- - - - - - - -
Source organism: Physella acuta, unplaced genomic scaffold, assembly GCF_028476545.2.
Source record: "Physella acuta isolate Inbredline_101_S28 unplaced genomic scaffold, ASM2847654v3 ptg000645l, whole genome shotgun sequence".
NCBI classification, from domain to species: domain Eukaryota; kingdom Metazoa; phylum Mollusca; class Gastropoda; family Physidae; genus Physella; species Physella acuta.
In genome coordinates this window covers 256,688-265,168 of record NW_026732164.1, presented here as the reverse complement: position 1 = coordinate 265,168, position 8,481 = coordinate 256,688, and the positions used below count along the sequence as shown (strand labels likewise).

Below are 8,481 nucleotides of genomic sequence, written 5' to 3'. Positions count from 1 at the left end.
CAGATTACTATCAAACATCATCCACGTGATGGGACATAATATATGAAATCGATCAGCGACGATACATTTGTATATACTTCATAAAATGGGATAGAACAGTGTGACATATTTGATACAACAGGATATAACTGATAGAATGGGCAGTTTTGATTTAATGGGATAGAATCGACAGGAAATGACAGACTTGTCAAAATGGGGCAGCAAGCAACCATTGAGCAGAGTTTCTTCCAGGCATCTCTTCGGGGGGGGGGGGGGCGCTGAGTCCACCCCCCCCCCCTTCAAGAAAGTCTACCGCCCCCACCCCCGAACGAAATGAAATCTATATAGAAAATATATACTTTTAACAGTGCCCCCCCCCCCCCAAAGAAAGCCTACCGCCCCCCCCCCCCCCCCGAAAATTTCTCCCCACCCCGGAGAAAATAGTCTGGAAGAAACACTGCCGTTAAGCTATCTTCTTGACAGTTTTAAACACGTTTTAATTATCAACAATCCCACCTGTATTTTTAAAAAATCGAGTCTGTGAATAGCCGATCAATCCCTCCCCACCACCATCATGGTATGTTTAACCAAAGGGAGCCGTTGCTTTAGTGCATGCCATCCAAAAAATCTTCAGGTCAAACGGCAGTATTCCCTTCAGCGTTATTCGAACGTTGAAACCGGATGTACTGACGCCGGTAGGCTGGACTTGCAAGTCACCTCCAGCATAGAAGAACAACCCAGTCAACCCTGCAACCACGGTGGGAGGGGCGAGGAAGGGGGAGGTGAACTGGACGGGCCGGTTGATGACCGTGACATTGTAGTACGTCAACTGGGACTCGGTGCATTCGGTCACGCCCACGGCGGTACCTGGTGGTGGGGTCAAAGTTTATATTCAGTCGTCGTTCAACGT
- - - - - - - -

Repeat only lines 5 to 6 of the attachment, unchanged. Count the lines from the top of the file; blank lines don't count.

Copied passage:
Below are 8,481 nucleotides of genomic sequence, written 5' to 3'. Positions count from 1 at the left end.
CAGATTACTATCAAACATCATCCACGTGATGGGACATAATATATGAAATCGATCAGCGACGATACATTTGTATATACTTCATAAAATGGGATAGAACAGTGTGACATATTTGATACAACAGGATATAACTGATAGAATGGGCAGTTTTGATTTAATGGGATAGAATCGACAGGAAATGACAGACTTGTCAAAATGGGGCAGCAAGCAACCATTGAGCAGAGTTTCTTCCAGGCATCTCTTCGGGGGGGGGGGGGGCGCTGAGTCCACCCCCCCCCCCTTCAAGAAAGTCTACCGCCCCCACCCCCGAACGAAATGAAATCTATATAGAAAATATATACTTTTAACAGTGCCCCCCCCCCCCCAAAGAAAGCCTACCGCCCCCCCCCCCCCCCCGAAAATTTCTCCCCACCCCGGAGAAAATAGTCTGGAAGAAACACTGCCGTTAAGCTATCTTCTTGACAGTTTTAAACACGTTTTAATTATCAACAATCCCACCTGTATTTTTAAAAAATCGAGTCTGTGAATAGCCGATCAATCCCTCCCCACCACCATCATGGTATGTTTAACCAAAGGGAGCCGTTGCTTTAGTGCATGCCATCCAAAAAATCTTCAGGTCAAACGGCAGTATTCCCTTCAGCGTTATTCGAACGTTGAAACCGGATGTACTGACGCCGGTAGGCTGGACTTGCAAGTCACCTCCAGCATAGAAGAACAACCCAGTCAACCCTGCAACCACGGTGGGAGGGGCGAGGAAGGGGGAGGTGAACTGGACGGGCCGGTTGATGACCGTGACATTGTAGTACGTCAACTGGGACTCGGTGCATTCGGTCACGCCCACGGCGGTACCTGGTGGTGGGGTCAAAGTTTATATTCAGTCGTCGTTCAACGT